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dc.contributor.author Karwath, Andreas
dc.contributor.author King, Ross Donald
dc.date.accessioned 2006-08-24T13:57:26Z
dc.date.available 2006-08-24T13:57:26Z
dc.date.issued 2002-04-23
dc.identifier.citation Karwath , A & King , R D 2002 , ' Homology Induction: the use of machine learning to improve sequence similarity searches ' BMC Bioinformatics , vol 3 , no. 11 . , 10.1186/1471-2105-3-11 en
dc.identifier.issn 1471-2105
dc.identifier.other PURE: 70889
dc.identifier.other dspace: 2160/258
dc.identifier.uri http://hdl.handle.net/2160/258
dc.identifier.uri http://www.biomedcentral.com/1471-2105/3/11 en
dc.description Karwath, A. King, R. Homology induction: the use of machine learning to improve sequence similarity searches. BMC Bioinformatics. 23rd April 2002. 3:11 Additional File Describes the title organims species declaration in one string [http://www.biomedcentral.com/content/supplementary/1471- 2105-3-11-S1.doc] Sponsorship: Andreas Karwath and Ross D. King were supported by the EPSRC grant GR/L62849. en
dc.description.abstract Background: The inference of homology between proteins is a key problem in molecular biology The current best approaches only identify ~50% of homologies (with a false positive rate set at 1/ 1000). Results: We present Homology Induction (HI), a new approach to inferring homology. HI uses machine learning to bootstrap from standard sequence similarity search methods. First a standard method is run, then HI learns rules which are true for sequences of high similarity to the target(assumed homologues) and not true for general sequences, these rules are then used to discriminate sequences in the twilight zone. To learn the rules HI describes the sequences in a novel way based on a bioinformatic knowledge base, and the machine learning method of inductive logic programming. To evaluate HI we used the PDB40D benchmark which lists sequences of known homology but low sequence similarity. We compared the HI methodoly with PSI-BLAST alone and found HI performed significantly better. In addition, Receiver Operating Characteristic (ROC) curve analysis showed that these improvements were robust for all reasonable error costs. The predictive homology rules learnt by HI by can be interpreted biologically to provide insight into conserved features of homologous protein families. Conclusions: HI is a new technique for the detection of remote protein homolgy – a central bioinformatic problem. HI with PSI-BLAST is shown to outperform PSI-BLAST for all error costs. It is expect that similar improvements would be obtained using HI with any sequence similarity method. en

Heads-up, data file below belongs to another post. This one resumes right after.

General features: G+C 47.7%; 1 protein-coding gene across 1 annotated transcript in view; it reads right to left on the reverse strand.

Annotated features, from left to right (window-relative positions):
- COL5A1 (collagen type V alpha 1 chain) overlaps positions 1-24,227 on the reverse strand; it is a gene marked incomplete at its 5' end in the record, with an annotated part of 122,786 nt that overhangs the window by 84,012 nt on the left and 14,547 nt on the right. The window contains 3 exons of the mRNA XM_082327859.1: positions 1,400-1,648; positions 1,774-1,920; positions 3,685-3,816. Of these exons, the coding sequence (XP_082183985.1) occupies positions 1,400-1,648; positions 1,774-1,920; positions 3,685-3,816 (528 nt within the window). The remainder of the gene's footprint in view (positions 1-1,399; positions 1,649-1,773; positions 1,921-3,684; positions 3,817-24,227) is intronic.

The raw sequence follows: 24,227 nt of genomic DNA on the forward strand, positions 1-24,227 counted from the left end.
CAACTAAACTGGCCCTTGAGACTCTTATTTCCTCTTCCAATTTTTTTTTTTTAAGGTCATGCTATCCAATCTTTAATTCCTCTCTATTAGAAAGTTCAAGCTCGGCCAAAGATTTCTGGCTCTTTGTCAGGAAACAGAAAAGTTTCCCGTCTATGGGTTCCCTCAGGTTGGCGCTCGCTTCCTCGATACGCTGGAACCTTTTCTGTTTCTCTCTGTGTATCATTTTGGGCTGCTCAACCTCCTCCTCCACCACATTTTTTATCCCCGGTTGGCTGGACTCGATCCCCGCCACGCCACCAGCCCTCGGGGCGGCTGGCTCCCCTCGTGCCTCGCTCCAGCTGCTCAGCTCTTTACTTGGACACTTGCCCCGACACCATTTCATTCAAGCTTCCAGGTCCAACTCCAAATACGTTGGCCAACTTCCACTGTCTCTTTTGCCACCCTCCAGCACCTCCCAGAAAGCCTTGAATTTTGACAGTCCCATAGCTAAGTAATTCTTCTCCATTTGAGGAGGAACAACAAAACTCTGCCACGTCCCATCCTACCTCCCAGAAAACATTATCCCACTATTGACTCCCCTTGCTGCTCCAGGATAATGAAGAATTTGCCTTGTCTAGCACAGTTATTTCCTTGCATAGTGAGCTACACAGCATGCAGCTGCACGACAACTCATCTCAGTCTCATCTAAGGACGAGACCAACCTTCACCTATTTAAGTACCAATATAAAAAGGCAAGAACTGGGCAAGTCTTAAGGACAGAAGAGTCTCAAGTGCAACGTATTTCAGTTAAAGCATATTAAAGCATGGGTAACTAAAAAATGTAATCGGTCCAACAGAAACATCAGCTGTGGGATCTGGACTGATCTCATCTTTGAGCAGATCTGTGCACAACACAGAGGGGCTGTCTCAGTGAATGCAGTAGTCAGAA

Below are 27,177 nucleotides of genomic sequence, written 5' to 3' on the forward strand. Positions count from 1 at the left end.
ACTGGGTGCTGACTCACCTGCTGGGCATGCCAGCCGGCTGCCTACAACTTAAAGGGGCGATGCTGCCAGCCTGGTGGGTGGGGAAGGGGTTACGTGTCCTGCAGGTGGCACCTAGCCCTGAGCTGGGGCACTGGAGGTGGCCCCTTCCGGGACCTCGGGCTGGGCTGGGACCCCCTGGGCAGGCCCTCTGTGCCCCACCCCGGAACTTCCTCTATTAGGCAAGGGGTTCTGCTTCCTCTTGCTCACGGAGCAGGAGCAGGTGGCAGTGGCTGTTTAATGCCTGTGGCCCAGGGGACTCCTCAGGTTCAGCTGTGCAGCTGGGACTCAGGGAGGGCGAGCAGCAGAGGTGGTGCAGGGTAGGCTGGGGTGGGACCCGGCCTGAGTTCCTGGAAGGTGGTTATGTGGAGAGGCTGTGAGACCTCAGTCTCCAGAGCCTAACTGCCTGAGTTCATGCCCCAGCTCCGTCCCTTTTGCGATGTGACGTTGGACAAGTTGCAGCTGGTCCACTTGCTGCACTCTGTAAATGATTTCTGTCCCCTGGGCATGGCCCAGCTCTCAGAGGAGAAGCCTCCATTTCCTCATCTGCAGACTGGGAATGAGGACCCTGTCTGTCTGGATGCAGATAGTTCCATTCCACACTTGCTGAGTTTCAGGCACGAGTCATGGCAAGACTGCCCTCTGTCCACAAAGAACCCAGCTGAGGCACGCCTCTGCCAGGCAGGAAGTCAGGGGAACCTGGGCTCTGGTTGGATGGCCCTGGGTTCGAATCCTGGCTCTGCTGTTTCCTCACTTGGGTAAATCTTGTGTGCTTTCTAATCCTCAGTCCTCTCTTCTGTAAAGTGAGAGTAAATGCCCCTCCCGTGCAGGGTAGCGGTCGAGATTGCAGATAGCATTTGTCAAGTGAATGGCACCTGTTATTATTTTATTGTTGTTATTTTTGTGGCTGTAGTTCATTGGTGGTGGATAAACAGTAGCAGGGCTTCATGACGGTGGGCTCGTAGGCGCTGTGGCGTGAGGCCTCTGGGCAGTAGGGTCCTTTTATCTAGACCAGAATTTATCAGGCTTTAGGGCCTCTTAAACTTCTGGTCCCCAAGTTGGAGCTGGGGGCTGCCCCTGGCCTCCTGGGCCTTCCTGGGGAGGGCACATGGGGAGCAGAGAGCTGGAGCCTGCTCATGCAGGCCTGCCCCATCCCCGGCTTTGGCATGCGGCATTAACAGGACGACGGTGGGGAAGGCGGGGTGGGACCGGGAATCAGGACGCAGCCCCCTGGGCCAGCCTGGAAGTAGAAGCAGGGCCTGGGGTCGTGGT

dc.language.iso eng
dc.relation.ispartof BMC Bioinformatics en
dc.title Homology Induction: the use of machine learning to improve sequence similarity searches en
dc.type Text en
dc.type.publicationtype Article (Journal) en
dc.identifier.doi http://dx.doi.org/10.1186/1471-2105-3-11
dc.contributor.institution Department of Computer Science en
dc.contributor.institution Bioinformatics and Computational Biology Group en
dc.description.status Peer reviewed en


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